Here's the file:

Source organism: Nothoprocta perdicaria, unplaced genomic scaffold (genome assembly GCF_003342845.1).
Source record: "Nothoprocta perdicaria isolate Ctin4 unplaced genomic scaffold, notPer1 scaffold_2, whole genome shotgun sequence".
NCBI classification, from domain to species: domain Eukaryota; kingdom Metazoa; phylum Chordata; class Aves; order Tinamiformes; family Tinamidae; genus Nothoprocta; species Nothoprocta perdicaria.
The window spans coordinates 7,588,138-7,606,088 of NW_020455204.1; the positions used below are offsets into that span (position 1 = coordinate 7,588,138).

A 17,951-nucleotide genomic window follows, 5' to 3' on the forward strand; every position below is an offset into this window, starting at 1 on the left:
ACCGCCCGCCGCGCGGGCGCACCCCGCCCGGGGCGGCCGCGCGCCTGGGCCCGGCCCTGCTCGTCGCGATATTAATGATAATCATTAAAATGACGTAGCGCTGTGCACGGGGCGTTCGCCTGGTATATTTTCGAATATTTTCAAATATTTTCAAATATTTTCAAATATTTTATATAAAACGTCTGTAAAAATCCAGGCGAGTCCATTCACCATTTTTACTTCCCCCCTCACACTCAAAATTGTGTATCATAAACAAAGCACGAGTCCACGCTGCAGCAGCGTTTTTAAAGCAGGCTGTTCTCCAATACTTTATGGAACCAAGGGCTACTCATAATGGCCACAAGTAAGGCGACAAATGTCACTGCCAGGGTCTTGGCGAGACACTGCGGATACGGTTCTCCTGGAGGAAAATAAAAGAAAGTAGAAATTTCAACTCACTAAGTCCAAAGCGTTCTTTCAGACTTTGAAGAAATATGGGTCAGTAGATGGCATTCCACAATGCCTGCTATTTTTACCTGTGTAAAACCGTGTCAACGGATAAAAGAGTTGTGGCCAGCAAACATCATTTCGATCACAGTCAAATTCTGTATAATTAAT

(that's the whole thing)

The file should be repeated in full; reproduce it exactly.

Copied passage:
Source organism: Nothoprocta perdicaria, unplaced genomic scaffold (genome assembly GCF_003342845.1).
Source record: "Nothoprocta perdicaria isolate Ctin4 unplaced genomic scaffold, notPer1 scaffold_2, whole genome shotgun sequence".
NCBI classification, from domain to species: domain Eukaryota; kingdom Metazoa; phylum Chordata; class Aves; order Tinamiformes; family Tinamidae; genus Nothoprocta; species Nothoprocta perdicaria.
The window spans coordinates 7,588,138-7,606,088 of NW_020455204.1; the positions used below are offsets into that span (position 1 = coordinate 7,588,138).

A 17,951-nucleotide genomic window follows, 5' to 3' on the forward strand; every position below is an offset into this window, starting at 1 on the left:
ACCGCCCGCCGCGCGGGCGCACCCCGCCCGGGGCGGCCGCGCGCCTGGGCCCGGCCCTGCTCGTCGCGATATTAATGATAATCATTAAAATGACGTAGCGCTGTGCACGGGGCGTTCGCCTGGTATATTTTCGAATATTTTCAAATATTTTCAAATATTTTCAAATATTTTATATAAAACGTCTGTAAAAATCCAGGCGAGTCCATTCACCATTTTTACTTCCCCCCTCACACTCAAAATTGTGTATCATAAACAAAGCACGAGTCCACGCTGCAGCAGCGTTTTTAAAGCAGGCTGTTCTCCAATACTTTATGGAACCAAGGGCTACTCATAATGGCCACAAGTAAGGCGACAAATGTCACTGCCAGGGTCTTGGCGAGACACTGCGGATACGGTTCTCCTGGAGGAAAATAAAAGAAAGTAGAAATTTCAACTCACTAAGTCCAAAGCGTTCTTTCAGACTTTGAAGAAATATGGGTCAGTAGATGGCATTCCACAATGCCTGCTATTTTTACCTGTGTAAAACCGTGTCAACGGATAAAAGAGTTGTGGCCAGCAAACATCATTTCGATCACAGTCAAATTCTGTATAATTAAT